Q: So a parent has the documentation they initially got from their child’s account, what do they do with that information?

A: Research the anti-bullying policy at your child’s school or within the organization where the bullying occurs. Did the bully violate any rules of this policy? This will be an important consideration in the next step, which is to meet with the principal at school (or the leader of your child’s activity where the bullying occurs). During this meeting, try to remain as calm as possible. Share your documentation of the bullying (including any evidence) and discuss how the bully has violated the anti-bullying policy, if applicable. Ask for the principal’s support to stop the bullying.

During this meeting, write down the steps the school or organization promises to take to stop the bullying. Be prepared to follow up on the progress toward completion of these steps. Stay in contact with the organization to discuss if the bullying has improved, both from your child’s perspective and the teacher’s or counselor’s perspective. If any new incidents have occurred, you can report them through these conversations.

Q: This all sounds great, so will this for sure put an end to the bullying?

A: Not necessarily, but it will at minimum make sure everyone who needs to know is aware, and you can keep working with your child and the school (or organization) to improve the situation until the bullying stops. Bullying doesn’t usually stop through one intervention. Reassure your child that there are steps you can take to stop bullying and you’re taking them.

Q: While working through the bullying issue, or even once it’s ceased, where does a parent go from here with their child?

A: Look for opportunities to build your child’s self-esteem. Most likely, the bullying has negatively affected their self-esteem. Any successes your child has will help raise their self-esteem. These successes can be achieved through activities, positive friendships and/or academics. Also, celebrate the small victories your child has in standing up for themself in social situations. Over time your child will learn that although they can’t control how the bully acts, they can control how they respond to the situation.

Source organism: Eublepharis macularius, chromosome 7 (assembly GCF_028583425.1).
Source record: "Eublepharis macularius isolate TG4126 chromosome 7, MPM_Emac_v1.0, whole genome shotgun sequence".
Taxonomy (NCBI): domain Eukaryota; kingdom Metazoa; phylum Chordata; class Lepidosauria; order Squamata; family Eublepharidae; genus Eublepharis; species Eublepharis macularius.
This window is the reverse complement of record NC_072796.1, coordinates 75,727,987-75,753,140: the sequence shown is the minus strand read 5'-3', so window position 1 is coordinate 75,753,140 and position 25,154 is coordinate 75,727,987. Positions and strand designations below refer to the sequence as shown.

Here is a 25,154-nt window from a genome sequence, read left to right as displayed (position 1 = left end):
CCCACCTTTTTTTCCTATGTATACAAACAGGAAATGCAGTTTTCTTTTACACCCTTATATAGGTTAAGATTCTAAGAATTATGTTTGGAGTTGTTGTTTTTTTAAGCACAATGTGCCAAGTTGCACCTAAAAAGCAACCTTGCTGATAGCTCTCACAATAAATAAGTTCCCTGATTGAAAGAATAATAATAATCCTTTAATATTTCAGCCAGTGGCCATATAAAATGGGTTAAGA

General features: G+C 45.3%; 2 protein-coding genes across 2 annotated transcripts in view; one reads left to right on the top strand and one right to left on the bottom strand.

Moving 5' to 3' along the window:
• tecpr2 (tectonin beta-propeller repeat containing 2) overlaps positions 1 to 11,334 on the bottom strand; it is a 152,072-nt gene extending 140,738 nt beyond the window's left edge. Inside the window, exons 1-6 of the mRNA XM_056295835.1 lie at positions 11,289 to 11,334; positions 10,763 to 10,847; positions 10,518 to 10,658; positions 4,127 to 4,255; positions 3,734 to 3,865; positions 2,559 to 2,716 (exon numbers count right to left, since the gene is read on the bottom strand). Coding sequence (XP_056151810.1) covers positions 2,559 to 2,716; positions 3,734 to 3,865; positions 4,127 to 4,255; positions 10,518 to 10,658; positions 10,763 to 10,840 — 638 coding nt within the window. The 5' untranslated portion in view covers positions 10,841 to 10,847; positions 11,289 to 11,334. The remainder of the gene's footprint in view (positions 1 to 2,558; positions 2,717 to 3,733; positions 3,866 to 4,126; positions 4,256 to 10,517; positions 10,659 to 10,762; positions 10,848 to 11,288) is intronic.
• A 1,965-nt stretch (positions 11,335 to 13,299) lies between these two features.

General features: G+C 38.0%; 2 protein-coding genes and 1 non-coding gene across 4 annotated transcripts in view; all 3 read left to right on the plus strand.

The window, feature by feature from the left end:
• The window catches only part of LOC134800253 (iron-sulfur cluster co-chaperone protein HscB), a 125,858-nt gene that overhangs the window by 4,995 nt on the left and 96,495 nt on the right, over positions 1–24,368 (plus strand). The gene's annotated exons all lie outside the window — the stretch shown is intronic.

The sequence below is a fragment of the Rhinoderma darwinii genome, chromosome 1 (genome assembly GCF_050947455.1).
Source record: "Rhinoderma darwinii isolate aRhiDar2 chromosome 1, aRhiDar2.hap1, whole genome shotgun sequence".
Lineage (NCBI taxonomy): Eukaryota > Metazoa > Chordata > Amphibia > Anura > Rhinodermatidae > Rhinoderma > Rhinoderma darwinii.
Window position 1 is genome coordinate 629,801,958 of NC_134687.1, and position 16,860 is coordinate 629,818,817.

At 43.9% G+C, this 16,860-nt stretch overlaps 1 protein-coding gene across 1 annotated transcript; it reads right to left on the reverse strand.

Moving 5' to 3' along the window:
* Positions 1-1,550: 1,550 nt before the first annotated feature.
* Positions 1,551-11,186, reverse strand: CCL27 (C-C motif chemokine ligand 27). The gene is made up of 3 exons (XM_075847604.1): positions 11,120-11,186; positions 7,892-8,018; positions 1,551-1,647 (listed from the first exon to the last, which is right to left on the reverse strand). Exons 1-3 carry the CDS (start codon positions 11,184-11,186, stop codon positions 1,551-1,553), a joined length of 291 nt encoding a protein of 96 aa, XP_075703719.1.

Q: These are wonderful tips and concrete steps for parents to use when trying to help their child. What if the bullying is more severe or doesn’t stop?

A: These steps should improve most bullying situations. However, if you’ve tried all these interventions and the situation hasn’t improved, or has become worse, it’s time to move to the next level. There are supports available beyond what I discussed, including contacting the next person above whoever you met with or contacting law enforcement to explore the options available to you. And, if your child has been physically assaulted or threatened, you should immediately contact law enforcement, while following through with the steps I discussed.

Thanks to Jennifer Licate for her time and expertise. To learn more about her latest book series, check out the Navigating Friendships book series.